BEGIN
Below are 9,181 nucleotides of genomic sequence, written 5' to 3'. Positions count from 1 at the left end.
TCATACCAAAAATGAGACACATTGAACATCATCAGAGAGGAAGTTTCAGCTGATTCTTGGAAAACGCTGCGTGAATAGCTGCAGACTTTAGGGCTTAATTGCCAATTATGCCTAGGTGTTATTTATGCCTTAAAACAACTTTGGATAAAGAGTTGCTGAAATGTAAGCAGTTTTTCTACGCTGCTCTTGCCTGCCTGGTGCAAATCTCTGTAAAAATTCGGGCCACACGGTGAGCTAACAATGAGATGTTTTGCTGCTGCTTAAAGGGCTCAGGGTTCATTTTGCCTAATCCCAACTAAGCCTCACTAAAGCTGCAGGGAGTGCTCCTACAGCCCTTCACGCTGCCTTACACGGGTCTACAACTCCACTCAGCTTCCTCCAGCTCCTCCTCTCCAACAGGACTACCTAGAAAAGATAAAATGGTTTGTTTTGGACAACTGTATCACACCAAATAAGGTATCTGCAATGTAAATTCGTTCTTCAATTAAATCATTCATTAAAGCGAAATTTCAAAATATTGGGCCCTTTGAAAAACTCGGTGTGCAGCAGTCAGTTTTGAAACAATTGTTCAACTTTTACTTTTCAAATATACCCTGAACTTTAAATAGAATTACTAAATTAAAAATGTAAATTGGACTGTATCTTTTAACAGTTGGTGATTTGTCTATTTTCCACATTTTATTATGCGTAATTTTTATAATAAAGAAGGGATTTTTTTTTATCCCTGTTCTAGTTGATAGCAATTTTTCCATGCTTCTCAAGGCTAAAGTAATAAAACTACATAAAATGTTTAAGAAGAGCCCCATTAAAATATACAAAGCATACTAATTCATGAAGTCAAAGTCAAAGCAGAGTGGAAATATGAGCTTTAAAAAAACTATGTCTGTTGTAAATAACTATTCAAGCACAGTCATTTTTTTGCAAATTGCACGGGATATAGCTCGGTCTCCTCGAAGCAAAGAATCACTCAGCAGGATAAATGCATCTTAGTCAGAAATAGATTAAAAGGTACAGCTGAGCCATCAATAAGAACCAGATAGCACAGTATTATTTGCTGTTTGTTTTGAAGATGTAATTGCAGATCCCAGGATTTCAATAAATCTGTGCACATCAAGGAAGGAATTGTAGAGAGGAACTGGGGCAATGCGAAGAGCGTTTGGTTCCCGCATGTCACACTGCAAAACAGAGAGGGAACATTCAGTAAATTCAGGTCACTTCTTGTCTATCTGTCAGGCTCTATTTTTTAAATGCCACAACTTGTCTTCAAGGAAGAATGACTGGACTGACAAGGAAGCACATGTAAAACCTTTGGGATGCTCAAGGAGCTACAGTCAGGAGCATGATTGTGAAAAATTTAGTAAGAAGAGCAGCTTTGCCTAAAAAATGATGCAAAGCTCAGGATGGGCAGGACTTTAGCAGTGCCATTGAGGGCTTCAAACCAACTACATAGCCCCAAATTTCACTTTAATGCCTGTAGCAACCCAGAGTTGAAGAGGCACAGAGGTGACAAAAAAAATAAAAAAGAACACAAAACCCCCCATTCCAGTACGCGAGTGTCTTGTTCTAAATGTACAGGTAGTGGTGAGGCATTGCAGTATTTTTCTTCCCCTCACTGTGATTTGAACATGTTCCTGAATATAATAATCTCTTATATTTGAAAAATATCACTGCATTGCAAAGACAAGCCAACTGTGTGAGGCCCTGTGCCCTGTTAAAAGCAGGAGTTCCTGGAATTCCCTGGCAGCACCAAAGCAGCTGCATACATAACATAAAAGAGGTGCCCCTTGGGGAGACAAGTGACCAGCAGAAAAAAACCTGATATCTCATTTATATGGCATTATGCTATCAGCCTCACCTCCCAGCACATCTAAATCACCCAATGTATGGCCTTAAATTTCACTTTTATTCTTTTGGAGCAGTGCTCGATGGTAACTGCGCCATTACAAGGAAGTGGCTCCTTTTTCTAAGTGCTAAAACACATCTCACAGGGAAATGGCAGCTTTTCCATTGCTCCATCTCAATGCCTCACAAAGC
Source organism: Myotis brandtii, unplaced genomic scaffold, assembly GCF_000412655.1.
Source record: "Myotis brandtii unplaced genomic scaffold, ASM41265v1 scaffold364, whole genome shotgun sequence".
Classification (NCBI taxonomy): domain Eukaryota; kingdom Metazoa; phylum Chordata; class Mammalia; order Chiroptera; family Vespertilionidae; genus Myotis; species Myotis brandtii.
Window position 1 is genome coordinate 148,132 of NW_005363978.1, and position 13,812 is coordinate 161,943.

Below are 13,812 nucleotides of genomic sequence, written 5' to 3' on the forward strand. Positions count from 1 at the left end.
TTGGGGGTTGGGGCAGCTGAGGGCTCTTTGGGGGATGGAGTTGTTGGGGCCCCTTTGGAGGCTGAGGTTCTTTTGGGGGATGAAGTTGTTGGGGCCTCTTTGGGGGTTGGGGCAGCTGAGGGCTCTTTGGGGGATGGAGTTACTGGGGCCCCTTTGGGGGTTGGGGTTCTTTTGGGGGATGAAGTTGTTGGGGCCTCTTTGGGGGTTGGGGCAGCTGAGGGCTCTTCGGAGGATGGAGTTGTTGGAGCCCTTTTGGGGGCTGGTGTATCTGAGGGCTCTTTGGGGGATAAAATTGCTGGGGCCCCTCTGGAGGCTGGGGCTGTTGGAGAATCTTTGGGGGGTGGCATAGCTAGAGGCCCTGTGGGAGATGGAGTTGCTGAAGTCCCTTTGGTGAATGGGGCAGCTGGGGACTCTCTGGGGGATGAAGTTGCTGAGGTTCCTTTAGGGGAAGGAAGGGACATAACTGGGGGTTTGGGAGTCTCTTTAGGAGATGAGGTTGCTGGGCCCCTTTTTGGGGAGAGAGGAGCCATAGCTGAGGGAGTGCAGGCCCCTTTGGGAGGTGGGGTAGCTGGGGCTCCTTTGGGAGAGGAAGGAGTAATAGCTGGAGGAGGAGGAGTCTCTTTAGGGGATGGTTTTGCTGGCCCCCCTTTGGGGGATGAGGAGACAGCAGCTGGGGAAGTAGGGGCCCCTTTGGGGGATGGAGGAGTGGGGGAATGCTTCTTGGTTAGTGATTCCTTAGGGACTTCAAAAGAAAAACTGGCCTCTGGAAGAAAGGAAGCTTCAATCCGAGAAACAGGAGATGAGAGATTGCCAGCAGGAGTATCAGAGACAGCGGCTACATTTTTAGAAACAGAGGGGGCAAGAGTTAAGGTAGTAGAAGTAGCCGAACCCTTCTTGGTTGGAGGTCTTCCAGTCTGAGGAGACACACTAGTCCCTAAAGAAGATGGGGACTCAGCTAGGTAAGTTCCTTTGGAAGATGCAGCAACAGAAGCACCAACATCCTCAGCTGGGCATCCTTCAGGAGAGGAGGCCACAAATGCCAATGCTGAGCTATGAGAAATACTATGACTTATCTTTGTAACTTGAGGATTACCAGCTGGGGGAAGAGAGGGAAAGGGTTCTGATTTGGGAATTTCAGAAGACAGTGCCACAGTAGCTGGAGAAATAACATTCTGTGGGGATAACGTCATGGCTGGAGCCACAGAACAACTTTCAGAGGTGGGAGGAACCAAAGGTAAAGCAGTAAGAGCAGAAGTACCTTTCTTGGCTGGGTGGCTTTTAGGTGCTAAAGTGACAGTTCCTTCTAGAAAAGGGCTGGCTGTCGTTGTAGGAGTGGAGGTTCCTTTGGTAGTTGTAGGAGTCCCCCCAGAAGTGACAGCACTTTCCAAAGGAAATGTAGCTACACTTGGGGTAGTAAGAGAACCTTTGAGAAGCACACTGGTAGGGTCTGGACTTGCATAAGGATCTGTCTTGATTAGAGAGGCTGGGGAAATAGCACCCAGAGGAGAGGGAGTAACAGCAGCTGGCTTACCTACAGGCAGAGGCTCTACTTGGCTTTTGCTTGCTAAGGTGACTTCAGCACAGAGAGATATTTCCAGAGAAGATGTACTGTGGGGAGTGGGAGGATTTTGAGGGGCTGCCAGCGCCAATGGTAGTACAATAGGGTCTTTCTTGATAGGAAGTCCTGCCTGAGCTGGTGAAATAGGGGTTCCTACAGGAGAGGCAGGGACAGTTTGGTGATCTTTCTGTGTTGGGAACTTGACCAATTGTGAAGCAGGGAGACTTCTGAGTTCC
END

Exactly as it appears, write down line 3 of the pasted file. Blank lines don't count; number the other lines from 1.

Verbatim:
Source organism: Myotis brandtii, unplaced genomic scaffold, assembly GCF_000412655.1.